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ever remember, that we are strangers upon earth, that to this our condition calls us, our religion invites us, and our nature compels us.
But alas ! it is this, it is this general influence, which these exhortations ought to have over our lives, that makes us fear we have addressed them to you in vain.
When we treat of a point of doctrine, we may persuade ourselves it hath been understood. When we explain a difficult text we flatter ourselves we have thrown some light upon it. When we urge a moral duty, we hope the next occasion will bring it to your memory: and yet how often have we deceived ourselves on these articles ! How often have our hopes been vain ! How often have you sent us empty away, even though we demanded so little? What will be done to day? Who that knows a little of mankind can flatter himself that a discourse intended, in regard to a great number, to change all, to reform all, to renew all, will be directed to its true design? · But O God! There yet remains one resource, it is thy grace, it is thine aid, grace that we have a thousand times turned into lasciviousness, and which we have a thousand times rejected : yet after all assisting grace, which we most humbly venture to implore. When we approach the enemy we earnestly beseech thee, teach our hands to war and our fingers to fight! When we did attack a town, we fervently besought thee to render it accessible to us! Our prayers entered heaven, our enemies fled before us, thou didst bring us into the strong city, and didst lead us into Edom, Psal. Ix. 9. The walls of many a Jericho fell at the sound of our trumpets, at the sight of thine ark and the approach of thy priests : but the old man is an enemy far more formidable than the best disciplined armies, and it is harder to conquer the passions than to beat down the walls of a city! O help us to subdue this old man, as thou hast assisted us to evercome other enemies ! Enable us to triumph over our passions as thou hast enabled us to succeed in levelling the walls of a city! Stretch out thy holy arm in our favor in this church, as in the field of battle! So be the protector both of the state and the church, crown our efforts with such success that we my offer the most noble songs of praise to thy glory! Amen.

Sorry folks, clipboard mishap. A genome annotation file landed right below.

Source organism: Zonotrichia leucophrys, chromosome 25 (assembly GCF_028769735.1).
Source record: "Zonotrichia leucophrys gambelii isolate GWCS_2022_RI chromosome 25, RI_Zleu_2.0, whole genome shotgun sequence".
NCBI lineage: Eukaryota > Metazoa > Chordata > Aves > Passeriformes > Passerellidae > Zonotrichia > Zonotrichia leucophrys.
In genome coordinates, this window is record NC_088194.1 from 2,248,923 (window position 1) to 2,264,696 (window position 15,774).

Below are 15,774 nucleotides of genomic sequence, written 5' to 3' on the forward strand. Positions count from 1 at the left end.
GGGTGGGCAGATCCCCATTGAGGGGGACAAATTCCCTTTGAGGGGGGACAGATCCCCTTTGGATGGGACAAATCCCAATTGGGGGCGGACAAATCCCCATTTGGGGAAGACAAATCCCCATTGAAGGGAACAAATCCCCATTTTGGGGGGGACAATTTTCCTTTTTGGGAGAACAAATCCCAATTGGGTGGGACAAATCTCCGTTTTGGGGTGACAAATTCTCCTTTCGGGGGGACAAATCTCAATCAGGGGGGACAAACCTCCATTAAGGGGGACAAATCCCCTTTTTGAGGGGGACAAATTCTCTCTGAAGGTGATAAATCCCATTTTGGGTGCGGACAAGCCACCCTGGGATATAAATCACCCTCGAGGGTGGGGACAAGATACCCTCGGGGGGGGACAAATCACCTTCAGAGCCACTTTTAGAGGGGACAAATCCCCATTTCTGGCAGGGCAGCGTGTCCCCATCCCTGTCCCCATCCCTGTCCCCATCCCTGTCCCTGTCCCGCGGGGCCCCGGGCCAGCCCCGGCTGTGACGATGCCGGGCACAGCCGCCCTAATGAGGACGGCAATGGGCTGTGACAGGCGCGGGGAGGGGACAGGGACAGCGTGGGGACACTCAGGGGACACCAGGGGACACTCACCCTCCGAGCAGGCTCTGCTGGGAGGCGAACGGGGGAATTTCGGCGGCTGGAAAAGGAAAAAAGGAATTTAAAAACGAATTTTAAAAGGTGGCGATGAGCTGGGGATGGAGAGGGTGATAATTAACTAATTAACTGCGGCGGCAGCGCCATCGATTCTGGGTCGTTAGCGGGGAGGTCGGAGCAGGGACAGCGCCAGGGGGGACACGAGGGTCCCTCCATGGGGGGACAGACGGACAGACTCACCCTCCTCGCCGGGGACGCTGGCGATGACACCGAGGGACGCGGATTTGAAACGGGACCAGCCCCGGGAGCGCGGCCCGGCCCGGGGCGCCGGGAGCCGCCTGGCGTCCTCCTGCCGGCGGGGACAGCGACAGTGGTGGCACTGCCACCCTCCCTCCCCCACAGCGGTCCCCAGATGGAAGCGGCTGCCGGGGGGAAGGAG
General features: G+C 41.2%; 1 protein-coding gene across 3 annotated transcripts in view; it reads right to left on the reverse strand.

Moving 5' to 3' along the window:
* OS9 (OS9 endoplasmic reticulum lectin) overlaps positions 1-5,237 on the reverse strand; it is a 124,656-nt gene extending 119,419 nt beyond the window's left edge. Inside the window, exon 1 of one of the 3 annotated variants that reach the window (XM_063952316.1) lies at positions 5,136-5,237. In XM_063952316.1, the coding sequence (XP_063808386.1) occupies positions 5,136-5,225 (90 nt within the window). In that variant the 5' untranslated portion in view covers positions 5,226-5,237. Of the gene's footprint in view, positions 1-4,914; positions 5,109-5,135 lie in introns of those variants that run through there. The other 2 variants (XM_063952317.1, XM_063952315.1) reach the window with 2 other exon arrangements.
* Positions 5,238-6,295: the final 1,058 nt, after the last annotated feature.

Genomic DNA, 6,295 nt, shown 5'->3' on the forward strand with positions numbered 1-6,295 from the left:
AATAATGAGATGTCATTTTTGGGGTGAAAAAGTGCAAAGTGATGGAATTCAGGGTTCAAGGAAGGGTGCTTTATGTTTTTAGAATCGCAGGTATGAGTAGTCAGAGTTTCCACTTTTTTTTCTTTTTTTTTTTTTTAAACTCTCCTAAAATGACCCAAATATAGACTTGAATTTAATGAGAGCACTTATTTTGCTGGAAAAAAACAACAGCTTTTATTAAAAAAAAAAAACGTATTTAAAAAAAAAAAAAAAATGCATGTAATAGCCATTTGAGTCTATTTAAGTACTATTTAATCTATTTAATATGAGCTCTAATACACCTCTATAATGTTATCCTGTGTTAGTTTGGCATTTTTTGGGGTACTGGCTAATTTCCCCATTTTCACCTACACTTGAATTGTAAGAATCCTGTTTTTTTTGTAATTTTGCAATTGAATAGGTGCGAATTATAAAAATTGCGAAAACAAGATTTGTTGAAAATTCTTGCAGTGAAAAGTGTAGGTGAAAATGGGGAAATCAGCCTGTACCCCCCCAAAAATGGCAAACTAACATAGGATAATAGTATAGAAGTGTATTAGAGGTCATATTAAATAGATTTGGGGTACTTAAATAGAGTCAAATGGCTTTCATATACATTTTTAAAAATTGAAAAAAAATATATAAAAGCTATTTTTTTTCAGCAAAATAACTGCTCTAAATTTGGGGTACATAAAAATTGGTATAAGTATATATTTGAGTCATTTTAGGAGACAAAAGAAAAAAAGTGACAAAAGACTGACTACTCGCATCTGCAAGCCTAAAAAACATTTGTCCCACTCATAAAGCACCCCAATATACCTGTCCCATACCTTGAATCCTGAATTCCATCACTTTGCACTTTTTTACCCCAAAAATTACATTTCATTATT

Hosta vi. 4.
0. Ephraim, what shall I do unto thee? O Judah, what shall I do unto thee? For your goodness is as a morning clouds and ai the early dew it goeth away. HE church bath seldom seen happier days than
those described in the nineteenth chapter of Exodus. God had never diffused his benedictions on a people in a richer abundance. Never had a people gratitude more lively, piety more fervent. The red sea had been passed, Pharaoh and his in- · solent court were buried in the waves, access to the land of promise was opened, Moses had been admitted on the holy mountain to derive felicity from God the source, and sent to distribute it among his countrymen to these choice favors promises of new and greater blessings yet were added, and God said, ye have seen what I did unto the Egyptians, and how I bare you on eagles wings, and brought you unto myself. Now therefore, if ye will obey my voice indeed, and keep my covenant, then ye shall be a peculiar treasure unto me above all peo ple, although all the earth be mine, ver. 4, 5. The people were deeply affected with this collection of miracles. Each individual entered into the same
views, and seemed animated with the same passion, all hearts where united, and one voice expressed the sense of all the tribes of Israel, All that the Lord hath spoken we will do, ver. 8. But this devotion had one great defect, it lasted only forty days. In forty days the deliverance out of Egypt, the catastrophe of Pharaoh, the passage through the sea, the articles of the covenant; in forty days vows, promises, oaths, all were effaced from the heart and forgotten. Moses was absent, the lightning did not glitter, the thunder claps did not roar, and the Jews made a calf in Horeb, worshipped tha! molten image, and changed their glorious God into the similitude of an or that eateth grass, Psal. cxi. 19, 20. It was this that drew upon Moses this cutting reproof from God, Go, said he to Moses, to that Moses always fervent for the salvation of his people, always ready to plead for them, go, get thee down, for thy people, which thou broughtest out of the land of Egypt have corrupted themselves. They have quickly turned aside out of the way which I commanded them, Exod. xxxii. 7, 8. They have quickly turned aside, this is the great defect of their devotion, this that which renders all devotion incomplete. Do
o you know this portrait, my brethren ? Hath this history nothing in it like yours? Are any days more solemn than such as we observe in our present circumstances? Did God ever draw near to us with more favors than he hath this day? Did we ever approach him with more fervor? On the one hand, the beginning of another year recalls to mind the serious and alarming discourses, which the ministers of Jesus Christ addressed to us on the last anniversary, the many strokes given, to whom? To the enemies of God? Alas! To the state and the church! Many cut off in the field of